Methods: Another Kind of Writing Group
by Jeff Oaks
Although they were helpful for a decade, eventually I got tired of writing groups. I began to feel like I was 1) often writing toward the aesthetics of the members, 2) irritated by the nit-pickiness that I felt had come into our meetings, 3) realizing that I wasn’t writing out of surprise anymore but obligation, and 4) most importantly, realizing that I wanted to be quiet for a while, to concentrate myself, to hear myself again. Not all of those happened all the time in the writing groups I was in, but they began to happen enough that #4 felt like an urgency. I was feeling like I needed to take control of my work, that I needed to free myself from obligations to everyone. I suspect that having gotten a full-time job during this period, which required me to have many more obligations to teaching and administration, was also involved in my decision to stop being in a writing group.
And then I sailed around the world on Semester at Sea, which is a profoundly transformative experience. And then I broke off a relationship that had been financially and psychically supporting quite a lot of my life. And I didn’t know what to do with my life.
Luckily at this point, Deb Bogen invited me to join her Writing Group, which met once a week at her house. It was made up of a small group (maybe 8?) of very smart people, most of whom did not “do” writing as a living, as well as a couple of old friends who were roughly at the same point in their lives as I was. We sat in Deb’s living room, in a circle, in arrangement of sofa, various chairs, and spots on the floor. Deb read some work she’d found that week to us, then she’d give us a “warming up exercise” that would be related somehow to the reading and which we’d do for five minutes–something like “Write as many sentences as you can that start with “Because it doesn’t matter that…” and then there’d be a more formal, 25 minute exercise that she’d print out. You were completely free to write poetry, fiction, or nonfiction. This Writing Group was a generative group, not a workshopping group, although at the end of the 25 minute period, we were each required to read both the warm-up exercise and the longer piece. There was no criticism, but it was expected that people would tell you what lines, images, passages they were struck by.
I was emotionally raw at the time, which for me looks enormously similar to being frozen, so I was a little nervous that I’d burst into tears or start shouting or something, but fortunately for me, I was also enormously needy. And Deb was the perfect blend of encouraging and disciplining, so I felt that even if I fell apart, she’d deal with it. If I didn’t trust my own strength at the time, I did trust hers.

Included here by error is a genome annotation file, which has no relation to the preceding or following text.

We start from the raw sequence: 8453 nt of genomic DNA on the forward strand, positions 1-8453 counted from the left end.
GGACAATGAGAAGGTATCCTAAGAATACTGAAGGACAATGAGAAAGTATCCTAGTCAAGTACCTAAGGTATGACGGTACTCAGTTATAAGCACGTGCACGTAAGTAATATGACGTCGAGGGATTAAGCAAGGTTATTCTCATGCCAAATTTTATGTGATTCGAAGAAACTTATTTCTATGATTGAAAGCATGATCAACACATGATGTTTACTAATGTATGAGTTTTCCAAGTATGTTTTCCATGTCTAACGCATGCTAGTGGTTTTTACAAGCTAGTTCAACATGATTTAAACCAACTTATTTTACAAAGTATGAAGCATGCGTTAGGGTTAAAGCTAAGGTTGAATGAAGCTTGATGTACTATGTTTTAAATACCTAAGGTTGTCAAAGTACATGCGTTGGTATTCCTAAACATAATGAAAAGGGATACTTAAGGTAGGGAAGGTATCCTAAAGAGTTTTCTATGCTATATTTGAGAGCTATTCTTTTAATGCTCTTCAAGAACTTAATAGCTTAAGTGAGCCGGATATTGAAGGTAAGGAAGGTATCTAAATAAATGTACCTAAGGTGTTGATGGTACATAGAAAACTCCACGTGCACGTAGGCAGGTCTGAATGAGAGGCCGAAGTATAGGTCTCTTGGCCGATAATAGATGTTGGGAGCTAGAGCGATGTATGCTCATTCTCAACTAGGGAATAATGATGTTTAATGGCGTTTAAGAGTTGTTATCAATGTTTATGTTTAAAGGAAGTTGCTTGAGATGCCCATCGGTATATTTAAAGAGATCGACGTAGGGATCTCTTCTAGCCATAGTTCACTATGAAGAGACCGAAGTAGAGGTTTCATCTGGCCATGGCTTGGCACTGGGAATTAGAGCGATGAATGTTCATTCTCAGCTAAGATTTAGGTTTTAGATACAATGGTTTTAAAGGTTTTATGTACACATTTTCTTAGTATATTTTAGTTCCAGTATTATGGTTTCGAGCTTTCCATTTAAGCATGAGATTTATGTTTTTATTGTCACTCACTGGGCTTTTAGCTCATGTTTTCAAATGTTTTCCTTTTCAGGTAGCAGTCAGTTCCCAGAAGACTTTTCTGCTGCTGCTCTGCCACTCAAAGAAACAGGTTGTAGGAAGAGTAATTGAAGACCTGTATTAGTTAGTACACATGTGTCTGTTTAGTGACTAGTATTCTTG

That group was also important to me because I felt an energy in the spontaniety of the exercises. You didn’t have to be good; indeed it was likely you’d be quite bad considering the time pressure and the assignment pressure (although we were encouraged to leave the assignment requirements behind if the piece starting moving away from it). With the threshold so low, it was easy, I found, to really push myself to take chances. But the chances had to be smart ones, because next to and across from me were lawyers, computer programmers, and philosophers. Some nights, many nights, in fact, they were the better writers, writing in ways that I, with my “reputation” as a writer to protect, wouldn’t have thought to try. They pushed me out many assumptions. Writing became a kind of place where we could all meet and explore and display and laugh and work out ideas.
I found myself writing in a new way, longer lines, weirder metaphors, bigger jumps of association and voice and form than I’d allow myself before. I wrote pieces that teetered on the edge of my anger at the time, that broke into the sadness and the hiding places of my experience. It felt life-saving, but that may not be the right word exactly. It was a renewal of life. It galvanized parts of myself that had retreated from view or use. It took me back to those first days of poetry, when I believed that the art could unite all the parts of my life. It was a workout.
I’d experienced something like it in weeklong workshops at Squaw Valley or at the Provincetown Fine Arts Work Center summer classes. But unlike those workshops, which took place away from my regular life, this writing group was firmly embedded in my regular life. And so I could begin to shift my schedule so that writing and living existed alongside each other and eventually even entangled each other. I grew to trust the gifts of spontaneity and even joyfulness in the composition process, things I often revised out of drafts, but which my audience of very smart listeners responded to.
As of last year that group too disbanded. It was a ton of work for Deb, who wanted to reserve her psychic and physical strength for her own work. At least for a while. For years–nearly six for me, I think–that workshop was a great gift. And, I should say, it brought me to a new level of confidence. I began sending out work again, because people would say, of a good piece produced during those nights, send that out.